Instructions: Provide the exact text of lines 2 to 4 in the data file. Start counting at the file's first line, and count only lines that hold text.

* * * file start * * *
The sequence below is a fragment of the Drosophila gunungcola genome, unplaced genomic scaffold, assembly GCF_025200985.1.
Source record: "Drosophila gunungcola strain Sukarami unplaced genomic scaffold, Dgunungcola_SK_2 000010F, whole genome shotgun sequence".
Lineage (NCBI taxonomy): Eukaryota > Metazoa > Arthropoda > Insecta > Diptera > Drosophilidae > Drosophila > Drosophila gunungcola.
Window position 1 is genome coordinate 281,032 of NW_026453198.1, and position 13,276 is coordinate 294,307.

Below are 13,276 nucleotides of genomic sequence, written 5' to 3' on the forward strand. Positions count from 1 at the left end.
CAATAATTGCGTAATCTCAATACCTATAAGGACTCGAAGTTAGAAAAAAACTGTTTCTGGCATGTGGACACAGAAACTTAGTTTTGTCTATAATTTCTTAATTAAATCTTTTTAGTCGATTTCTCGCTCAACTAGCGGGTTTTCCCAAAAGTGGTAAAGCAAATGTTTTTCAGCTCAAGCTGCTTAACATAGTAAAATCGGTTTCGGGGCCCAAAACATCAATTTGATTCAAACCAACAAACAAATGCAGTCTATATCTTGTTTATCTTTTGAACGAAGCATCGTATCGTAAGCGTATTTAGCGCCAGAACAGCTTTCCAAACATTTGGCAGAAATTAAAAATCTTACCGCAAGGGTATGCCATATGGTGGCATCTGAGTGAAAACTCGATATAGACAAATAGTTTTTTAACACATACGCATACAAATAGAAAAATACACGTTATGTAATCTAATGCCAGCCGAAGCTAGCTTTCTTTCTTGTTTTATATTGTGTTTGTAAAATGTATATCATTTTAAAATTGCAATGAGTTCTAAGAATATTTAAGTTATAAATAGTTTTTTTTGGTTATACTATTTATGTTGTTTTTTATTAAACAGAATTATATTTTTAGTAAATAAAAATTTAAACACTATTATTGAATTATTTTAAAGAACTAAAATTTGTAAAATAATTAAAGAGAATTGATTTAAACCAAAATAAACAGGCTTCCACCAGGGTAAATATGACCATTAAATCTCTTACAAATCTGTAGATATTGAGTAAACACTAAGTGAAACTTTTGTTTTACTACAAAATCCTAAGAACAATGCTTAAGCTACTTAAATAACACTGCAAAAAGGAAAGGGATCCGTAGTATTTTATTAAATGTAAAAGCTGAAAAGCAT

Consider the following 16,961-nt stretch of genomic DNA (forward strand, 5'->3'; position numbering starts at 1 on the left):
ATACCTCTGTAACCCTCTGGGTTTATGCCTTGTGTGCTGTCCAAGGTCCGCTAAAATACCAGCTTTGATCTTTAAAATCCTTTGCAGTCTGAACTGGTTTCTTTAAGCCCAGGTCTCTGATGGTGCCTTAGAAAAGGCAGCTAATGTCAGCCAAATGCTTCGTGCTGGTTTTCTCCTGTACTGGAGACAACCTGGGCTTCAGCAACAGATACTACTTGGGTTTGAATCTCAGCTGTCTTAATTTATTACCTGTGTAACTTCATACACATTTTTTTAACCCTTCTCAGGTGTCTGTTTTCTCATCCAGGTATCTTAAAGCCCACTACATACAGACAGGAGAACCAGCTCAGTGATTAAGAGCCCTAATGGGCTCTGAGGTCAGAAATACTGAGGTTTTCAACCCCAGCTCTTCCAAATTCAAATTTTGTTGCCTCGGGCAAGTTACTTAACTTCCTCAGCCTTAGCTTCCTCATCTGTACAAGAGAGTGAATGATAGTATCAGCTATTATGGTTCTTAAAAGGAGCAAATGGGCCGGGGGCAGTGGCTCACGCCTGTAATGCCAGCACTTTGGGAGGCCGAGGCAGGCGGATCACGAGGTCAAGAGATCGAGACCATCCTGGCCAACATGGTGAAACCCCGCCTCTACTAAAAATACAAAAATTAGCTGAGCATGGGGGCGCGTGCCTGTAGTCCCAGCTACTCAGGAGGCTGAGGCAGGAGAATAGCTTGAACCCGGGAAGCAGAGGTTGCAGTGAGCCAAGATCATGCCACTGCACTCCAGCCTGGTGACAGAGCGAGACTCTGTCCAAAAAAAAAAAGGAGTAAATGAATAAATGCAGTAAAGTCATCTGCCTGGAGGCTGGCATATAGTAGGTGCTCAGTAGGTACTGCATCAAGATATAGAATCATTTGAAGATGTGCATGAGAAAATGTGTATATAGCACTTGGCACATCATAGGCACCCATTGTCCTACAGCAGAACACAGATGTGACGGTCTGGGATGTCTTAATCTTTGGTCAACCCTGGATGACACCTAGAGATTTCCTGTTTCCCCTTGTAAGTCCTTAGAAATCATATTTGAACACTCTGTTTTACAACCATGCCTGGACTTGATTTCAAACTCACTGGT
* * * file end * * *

Source record: "Drosophila gunungcola strain Sukarami unplaced genomic scaffold, Dgunungcola_SK_2 000010F, whole genome shotgun sequence".
Lineage (NCBI taxonomy): Eukaryota > Metazoa > Arthropoda > Insecta > Diptera > Drosophilidae > Drosophila > Drosophila gunungcola.
Window position 1 is genome coordinate 281,032 of NW_026453198.1, and position 13,276 is coordinate 294,307.